The Regulation sets out the licensing categories, licence fees, details the particulars to accompany applications, prescribes the qualifications for the issuing of a licence, and sets out particulars relating to records.

A nationally harmonised licensing framework was determined necessary under the National Framework for the Assessment, Registration and Control-of-Use of Agricultural and Veterinary Chemicals (the National Policy Framework) which was agreed to by all Australian jurisdictions.

No alternative has been identified that would provide the same level of verification of competence, user traceability and compliance accountability. Pesticides are inherently risky substances and the National Framework recognises that licensing should only be required of higher risk users.

The changes that are proposed to the current licensing requirements include a new set of licence categories, in line with the nationally harmonised framework:

  • pest management technician work
  • pest management technician business
  • fumigation work
  • fumigation business
  • ground applicator work
  • ground applicator business
  • aerial applicator pilot work
  • aerial applicator business
  • RPA applicator pilot work
  • RPA applicator business
  • pest management technician or fumigator trainee permit.

It should be noted that the requirement to be licensed as a ground applicator only applies if pesticide use does not fall under the small-use exemption (to be changed to exempt domestic-like use of pesticide) – See Question 9.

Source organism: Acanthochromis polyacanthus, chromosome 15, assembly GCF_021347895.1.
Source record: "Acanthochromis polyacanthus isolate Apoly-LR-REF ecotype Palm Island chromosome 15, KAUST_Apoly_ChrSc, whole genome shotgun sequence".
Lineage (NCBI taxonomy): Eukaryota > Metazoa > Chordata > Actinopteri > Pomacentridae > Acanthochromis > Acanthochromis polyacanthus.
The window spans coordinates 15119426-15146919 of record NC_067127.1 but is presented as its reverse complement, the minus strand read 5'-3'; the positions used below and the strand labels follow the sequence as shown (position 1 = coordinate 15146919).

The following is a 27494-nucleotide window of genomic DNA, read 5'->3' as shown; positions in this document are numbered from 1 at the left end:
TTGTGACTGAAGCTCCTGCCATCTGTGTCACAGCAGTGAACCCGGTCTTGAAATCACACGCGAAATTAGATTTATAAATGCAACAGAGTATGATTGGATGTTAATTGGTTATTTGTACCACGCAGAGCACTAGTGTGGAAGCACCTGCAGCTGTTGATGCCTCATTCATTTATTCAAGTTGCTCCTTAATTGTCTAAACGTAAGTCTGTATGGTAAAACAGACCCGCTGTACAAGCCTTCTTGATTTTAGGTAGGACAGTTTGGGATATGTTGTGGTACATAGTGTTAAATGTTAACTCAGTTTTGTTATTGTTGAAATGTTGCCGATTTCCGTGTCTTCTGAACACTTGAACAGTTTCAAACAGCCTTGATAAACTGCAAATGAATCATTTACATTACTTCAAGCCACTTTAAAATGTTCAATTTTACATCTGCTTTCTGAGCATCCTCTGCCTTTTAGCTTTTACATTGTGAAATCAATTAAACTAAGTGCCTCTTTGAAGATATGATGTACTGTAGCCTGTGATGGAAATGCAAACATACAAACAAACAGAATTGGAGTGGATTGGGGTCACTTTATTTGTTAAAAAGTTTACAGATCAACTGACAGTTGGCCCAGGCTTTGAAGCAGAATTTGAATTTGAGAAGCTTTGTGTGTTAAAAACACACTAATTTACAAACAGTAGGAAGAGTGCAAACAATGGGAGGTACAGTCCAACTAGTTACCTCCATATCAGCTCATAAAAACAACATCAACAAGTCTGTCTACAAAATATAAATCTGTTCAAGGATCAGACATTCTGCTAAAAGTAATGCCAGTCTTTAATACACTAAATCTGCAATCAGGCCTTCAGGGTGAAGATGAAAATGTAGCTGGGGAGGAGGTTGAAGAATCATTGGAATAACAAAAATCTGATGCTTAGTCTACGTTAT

A cost-recovery fee structure. Cost recovery will be based on an efficient risk-based compliance program and the fees will be phased into cost recovery by July 2019.

5. What are the Regulation's proposed training requirements?

Most users are expected to achieve specific national units of competency in chemical use at Australian Qualifications Framework Level 3 (AQF 3), unless the small-use exemption (to be changed to exempt domestic-like use of pesticide) applies (see Question 9 for more information).

Your training must be renewed every five years by completing a short refresher course. Separate training requirements apply to licenced pesticide users. For more details about this and the training provisions go to EPA's training webpage.

The changes that are proposed to the current training requirements include:

  • Introducing two pathways for maintaining competency for non-licensed users. Users that are participating in a recognised industry quality assurance (QA) scheme (see Question 6 for more details) would not be required by the Regulation to undertake five-yearly retraining.